Christopher Wren (1632-1723) is famous as an architect. In particular, he is known for the mark he made on the architectural landscape of London after the Great Fire of 1666. St. Paul’s cathedral, where he is buried, may be the crowning example of his work, but he designed and built many churches and public buildings in what may have been an early model for a modern architectural and construction firm.
As any biographer of Wren must, Lisa Jardine covers his career as an architect in On a Grander Scale. She also emphasizes other aspects of his life, specifically the effect political upheaval may have had on his personal outlook and career, and his involvement in scientific pursuits leading to the establishment of the Royal Society.
Wren has a privileged lifestyle as a child. His father (also Christopher) and uncle had posts as Anglican clergy that brought the close to Charles I. Wren spent some important years of his childhood in a house in the walls of Whitehall. His family remained royalists during the Commonwealth and Protectorate periods, leaving them little access to the favored clerical and political positions they had enjoyed. The young Wren effectively operated as a secretary and assistant to academically minded, ousted royalists who turned to science and invention to establish their fortunes. His mathematical sharpness, mechanical handiness, and facility for drawing gained him favor in this group of Renaissance physicians, physicists, chemists and astronomers. While still a young man, he joined them as a peer and gained an appointment as an astronomy professor.
Wren remained active in these scientific circles, even when he was much in demand as an architect and royal construction manager (Surveyor-General of the King’s Works). With his good friend Robert Hooke (curator of experiments for the Royal Society as well as a designer in Wren’s office), he looked for opportunities to incorporate scientific study into buildings. The work of the precursor of the Royal Society was very collaborative, and Jardine shows how Wren took that into his later scientific and architectural practices. His willingness to collaborate with people he trusted was probably a contributing factor to his success as an administrator of so many building, scientific, business, public and political projects.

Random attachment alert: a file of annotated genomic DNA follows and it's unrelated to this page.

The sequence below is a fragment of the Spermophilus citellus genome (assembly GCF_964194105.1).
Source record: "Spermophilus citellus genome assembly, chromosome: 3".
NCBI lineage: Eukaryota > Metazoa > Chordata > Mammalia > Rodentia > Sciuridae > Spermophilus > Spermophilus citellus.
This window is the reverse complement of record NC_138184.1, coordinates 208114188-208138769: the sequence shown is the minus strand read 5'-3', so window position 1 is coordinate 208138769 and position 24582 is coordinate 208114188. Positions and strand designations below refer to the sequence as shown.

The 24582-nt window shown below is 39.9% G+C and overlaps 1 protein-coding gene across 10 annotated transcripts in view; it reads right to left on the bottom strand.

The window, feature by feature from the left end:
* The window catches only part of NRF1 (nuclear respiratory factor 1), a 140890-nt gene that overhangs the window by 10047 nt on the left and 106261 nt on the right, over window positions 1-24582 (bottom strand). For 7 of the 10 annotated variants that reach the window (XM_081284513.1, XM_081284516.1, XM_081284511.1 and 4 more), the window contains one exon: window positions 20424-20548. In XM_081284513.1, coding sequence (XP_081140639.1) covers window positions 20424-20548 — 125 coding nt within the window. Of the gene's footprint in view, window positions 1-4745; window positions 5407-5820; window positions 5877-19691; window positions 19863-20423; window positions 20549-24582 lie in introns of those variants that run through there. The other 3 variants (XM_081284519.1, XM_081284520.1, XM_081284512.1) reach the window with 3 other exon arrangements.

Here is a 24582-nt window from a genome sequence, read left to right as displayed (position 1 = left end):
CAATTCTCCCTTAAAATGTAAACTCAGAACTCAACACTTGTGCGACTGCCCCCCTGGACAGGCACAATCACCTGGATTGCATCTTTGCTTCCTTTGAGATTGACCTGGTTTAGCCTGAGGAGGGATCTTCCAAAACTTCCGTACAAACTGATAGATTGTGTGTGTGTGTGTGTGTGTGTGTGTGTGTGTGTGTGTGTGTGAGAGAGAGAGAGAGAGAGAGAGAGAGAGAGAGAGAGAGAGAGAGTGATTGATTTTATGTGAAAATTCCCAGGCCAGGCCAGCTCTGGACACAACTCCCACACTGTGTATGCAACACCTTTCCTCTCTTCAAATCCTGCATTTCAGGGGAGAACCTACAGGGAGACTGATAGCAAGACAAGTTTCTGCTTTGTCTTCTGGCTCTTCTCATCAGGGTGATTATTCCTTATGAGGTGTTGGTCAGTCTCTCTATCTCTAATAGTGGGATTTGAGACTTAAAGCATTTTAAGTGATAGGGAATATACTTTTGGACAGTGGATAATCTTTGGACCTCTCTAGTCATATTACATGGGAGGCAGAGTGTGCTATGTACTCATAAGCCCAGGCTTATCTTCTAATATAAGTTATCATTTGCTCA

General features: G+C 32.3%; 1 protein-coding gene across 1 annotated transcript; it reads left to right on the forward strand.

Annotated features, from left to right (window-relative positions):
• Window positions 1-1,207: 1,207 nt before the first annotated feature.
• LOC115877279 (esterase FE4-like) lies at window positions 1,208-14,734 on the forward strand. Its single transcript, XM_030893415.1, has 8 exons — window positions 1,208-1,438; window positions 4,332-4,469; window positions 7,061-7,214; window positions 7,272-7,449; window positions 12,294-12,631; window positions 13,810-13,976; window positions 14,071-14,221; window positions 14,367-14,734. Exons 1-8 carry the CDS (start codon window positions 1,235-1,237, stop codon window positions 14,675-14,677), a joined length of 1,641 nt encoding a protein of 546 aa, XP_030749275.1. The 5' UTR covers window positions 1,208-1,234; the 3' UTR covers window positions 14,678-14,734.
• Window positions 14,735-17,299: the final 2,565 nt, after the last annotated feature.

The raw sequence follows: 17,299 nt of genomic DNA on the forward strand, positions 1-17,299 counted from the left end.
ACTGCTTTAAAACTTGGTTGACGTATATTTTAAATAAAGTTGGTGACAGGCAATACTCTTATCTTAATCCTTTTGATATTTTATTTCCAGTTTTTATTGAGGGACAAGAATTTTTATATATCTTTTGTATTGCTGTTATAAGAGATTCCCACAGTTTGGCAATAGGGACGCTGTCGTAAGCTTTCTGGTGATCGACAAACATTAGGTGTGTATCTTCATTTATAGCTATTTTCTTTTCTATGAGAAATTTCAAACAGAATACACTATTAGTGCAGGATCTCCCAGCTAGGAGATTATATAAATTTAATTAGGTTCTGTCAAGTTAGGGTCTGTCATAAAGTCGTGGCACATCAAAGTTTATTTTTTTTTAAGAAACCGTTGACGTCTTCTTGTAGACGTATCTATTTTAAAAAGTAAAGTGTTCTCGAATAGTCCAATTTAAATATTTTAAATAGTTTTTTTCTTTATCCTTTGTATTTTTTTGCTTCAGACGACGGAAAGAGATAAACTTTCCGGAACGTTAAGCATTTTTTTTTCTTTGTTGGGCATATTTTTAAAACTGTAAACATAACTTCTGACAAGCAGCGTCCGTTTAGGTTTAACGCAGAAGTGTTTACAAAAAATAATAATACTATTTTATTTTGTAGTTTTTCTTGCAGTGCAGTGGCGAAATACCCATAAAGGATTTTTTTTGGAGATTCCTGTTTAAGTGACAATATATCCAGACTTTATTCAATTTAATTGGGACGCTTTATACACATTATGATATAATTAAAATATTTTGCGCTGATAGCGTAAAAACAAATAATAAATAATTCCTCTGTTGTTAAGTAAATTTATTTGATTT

When the monarchy was restored, Charles II attempted to reward those who had been loyal to his father, or their sons. Wren never became greatly wealthy or powerful through preferment, but he did rise to some prominence and had a successful career in public service. Charles I made him Surveyor-General, and he was reappointed by James II, co-monarchs William and Mary, Queen Anne, and George I. He was charming, astute, cautious and conscientious, which served him well on his long career. He was perhaps too cautious (or upright), because he never gained the wealth many of his mentors and peers achieved.
Jardine shows how Wren was among a group of men who pinned their hopes on a restored monarchy that was never as glorious as they hoped it would be. Even so, Wren was resourceful, as were his family and sponsors, and he rose to a career that his talent for science and hard work made possible. She sets him in the context of his time and particularly of his relationships. These relationships were with other men whose fathers fell from favor with the monarchy, mentors and peers in the scientific community (especially his close friend Hooke), and trusted assistants in his architectural practice. Wren is regarded as genius, and Jardine would agree, but he is also very much a part of a community of similar people who, to varying degrees, shared his fate and aided his success.
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Jardine, Lisa. On a Grander Scale: The Outstanding Life of Christopher Wren. New York: HarperCollins, 2002.